My most recent fit followed the publication of a document by the Consumers' Association (CA) earlier this week into "disclosure". This is the term used to describe the supply of financial information, such as charges and commissions, which policyholders need to know before they buy a particular product.
The CA report, written about in more detail elsewhere in this section, argues that the existing disclosure regime has failed to help consumers.
The information we are provided with, and the way we are given it, conspires to make it no easier for us to really understand what product providers are doing with our money. In fact, mistrust of the entire financial sales process is so rife, the CA found, that we tend not to read the product particulars even when it is relatively well presented.
The CA concludes that some form of rating system where benchmark figures are used to compare and rate products would simplify matters considerably. Minimum product standards, such as maximum charges, flexibility and so on, are another idea put forward in the report.
All this is something The Independent has been campaigning for ever since we began publishing analyses of the life and pensions industry by John Chapman, who devised one such scheme several years ago (John's latest survey appears this week).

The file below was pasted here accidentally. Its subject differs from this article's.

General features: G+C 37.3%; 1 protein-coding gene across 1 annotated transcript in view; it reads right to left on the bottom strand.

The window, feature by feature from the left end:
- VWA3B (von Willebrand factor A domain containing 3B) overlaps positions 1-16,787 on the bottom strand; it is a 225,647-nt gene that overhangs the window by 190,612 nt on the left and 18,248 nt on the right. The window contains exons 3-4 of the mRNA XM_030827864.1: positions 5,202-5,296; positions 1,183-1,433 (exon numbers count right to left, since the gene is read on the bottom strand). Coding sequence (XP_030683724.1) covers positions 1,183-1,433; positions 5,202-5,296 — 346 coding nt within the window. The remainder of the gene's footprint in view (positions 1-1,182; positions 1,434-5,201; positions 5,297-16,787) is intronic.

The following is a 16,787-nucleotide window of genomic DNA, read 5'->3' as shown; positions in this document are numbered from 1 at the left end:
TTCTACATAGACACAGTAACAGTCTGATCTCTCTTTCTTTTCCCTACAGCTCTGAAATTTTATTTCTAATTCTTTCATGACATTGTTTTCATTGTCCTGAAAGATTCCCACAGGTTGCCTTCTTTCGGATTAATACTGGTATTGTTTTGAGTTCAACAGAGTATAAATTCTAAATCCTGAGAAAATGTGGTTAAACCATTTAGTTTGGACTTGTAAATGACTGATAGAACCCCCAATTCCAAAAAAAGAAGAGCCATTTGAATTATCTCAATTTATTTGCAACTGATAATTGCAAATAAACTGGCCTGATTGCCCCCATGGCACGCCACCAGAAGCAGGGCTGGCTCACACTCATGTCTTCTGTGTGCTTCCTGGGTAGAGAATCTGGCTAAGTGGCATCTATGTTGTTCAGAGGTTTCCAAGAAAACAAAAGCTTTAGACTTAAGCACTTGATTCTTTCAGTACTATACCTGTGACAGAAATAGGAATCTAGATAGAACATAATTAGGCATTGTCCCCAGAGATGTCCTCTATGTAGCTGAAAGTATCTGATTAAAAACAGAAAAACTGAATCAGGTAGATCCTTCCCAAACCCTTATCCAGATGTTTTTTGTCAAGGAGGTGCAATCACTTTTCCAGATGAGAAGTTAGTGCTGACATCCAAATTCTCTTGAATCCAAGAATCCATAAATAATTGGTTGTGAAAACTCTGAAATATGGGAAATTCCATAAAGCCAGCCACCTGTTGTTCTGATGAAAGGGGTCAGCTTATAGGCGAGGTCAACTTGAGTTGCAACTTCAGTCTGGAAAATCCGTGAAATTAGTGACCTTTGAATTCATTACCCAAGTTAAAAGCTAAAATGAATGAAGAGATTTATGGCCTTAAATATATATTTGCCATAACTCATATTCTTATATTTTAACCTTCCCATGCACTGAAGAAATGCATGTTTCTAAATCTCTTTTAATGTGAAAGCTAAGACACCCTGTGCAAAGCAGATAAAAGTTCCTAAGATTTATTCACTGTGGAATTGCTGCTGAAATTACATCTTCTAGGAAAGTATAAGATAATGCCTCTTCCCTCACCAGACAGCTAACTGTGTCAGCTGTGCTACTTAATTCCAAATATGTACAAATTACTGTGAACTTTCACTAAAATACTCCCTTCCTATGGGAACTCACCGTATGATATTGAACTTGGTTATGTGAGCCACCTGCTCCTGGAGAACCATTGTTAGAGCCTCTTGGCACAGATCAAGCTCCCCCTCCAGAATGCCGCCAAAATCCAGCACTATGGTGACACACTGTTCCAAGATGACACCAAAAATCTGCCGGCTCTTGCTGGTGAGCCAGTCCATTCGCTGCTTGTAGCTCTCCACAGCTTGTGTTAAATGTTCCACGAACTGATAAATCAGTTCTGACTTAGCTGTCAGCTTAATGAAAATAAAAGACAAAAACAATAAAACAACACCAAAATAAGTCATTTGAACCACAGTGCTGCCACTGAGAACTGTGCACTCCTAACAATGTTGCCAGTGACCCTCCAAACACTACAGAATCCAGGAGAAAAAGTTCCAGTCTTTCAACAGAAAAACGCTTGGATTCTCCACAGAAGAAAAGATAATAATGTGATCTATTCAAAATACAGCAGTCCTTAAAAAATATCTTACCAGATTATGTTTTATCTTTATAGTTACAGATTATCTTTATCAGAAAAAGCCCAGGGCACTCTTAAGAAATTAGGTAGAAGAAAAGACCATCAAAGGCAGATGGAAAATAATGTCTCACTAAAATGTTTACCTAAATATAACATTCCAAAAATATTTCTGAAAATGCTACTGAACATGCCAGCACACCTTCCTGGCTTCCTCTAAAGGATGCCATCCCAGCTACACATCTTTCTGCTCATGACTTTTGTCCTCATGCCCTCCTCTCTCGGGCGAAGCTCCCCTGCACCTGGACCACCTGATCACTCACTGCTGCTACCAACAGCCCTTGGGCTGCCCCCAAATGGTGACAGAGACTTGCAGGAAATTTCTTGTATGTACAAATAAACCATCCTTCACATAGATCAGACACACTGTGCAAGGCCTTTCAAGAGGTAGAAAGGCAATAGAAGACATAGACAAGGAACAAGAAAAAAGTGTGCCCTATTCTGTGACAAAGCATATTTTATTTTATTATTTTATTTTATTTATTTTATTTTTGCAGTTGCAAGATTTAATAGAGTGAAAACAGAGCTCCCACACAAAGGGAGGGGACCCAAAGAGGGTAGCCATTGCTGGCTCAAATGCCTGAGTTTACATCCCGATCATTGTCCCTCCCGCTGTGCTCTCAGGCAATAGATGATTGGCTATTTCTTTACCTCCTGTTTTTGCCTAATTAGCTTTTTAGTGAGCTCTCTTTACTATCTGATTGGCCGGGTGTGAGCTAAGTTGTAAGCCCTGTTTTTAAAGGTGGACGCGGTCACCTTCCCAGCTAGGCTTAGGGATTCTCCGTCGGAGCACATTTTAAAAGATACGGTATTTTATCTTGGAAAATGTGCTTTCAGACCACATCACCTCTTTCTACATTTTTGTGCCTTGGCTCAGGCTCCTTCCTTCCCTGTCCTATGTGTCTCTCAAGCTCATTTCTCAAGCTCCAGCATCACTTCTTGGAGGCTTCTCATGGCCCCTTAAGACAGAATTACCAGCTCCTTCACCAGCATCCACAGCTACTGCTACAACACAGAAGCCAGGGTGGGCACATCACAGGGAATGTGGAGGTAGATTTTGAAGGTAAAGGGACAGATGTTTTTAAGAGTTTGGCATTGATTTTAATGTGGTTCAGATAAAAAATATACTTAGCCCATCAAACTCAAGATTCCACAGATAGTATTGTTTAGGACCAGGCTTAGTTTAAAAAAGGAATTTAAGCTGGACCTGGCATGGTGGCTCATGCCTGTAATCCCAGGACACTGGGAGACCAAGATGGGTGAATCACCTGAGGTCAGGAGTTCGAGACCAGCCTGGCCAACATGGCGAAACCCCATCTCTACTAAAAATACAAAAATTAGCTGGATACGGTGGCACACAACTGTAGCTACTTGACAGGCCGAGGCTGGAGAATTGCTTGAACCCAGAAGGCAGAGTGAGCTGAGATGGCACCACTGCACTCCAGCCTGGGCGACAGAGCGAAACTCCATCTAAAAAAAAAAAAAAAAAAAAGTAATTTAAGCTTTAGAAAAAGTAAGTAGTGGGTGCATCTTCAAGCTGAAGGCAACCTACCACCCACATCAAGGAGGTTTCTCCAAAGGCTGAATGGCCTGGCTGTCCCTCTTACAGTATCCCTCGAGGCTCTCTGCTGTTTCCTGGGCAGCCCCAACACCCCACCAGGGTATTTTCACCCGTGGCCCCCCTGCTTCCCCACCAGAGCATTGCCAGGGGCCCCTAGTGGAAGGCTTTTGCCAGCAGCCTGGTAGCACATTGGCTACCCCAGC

The CA's findings are so sensible that one would imagine financial regulators falling over themselves to support them. But no, the Personal Investment Authority (PIA) - the front-line watchdog responsible for protecting consumers - can't quite bring itself to do that. The PIA is reported in one publication as simply "noting" the Consumers' Association's views.
Wow. Each year, hundreds of thousands of policyholders are unable to understand the information they are given and buy inappropriate and expensive products. Meanwhile the PIA, whose inadequate disclosure rules have led to this position, "notes" attempts to suggest better alternatives.
Perhaps its reactions come from the same stable as those of a financial adviser who this week blamed the CA itself for consumers' ignorance.
According to him, the public feels ignorant not because it is given the wrong information badly, but because it is given any information at all. If we weren't told anything, we would have nothing to be worried about. Ignorance is bliss, in other words.
One can only hope the CA's report finds its way into the hands of people marginally more sympathetic to the concept of consumers as intelligent and rational human beings.
Meanwhile, the financial services industry might reflect on the fact that had punters been better informed and had the products sold been of a high standard, it would not be facing an pounds 11bn bill to compensate victims of the pension mis-selling scandal.Reuse content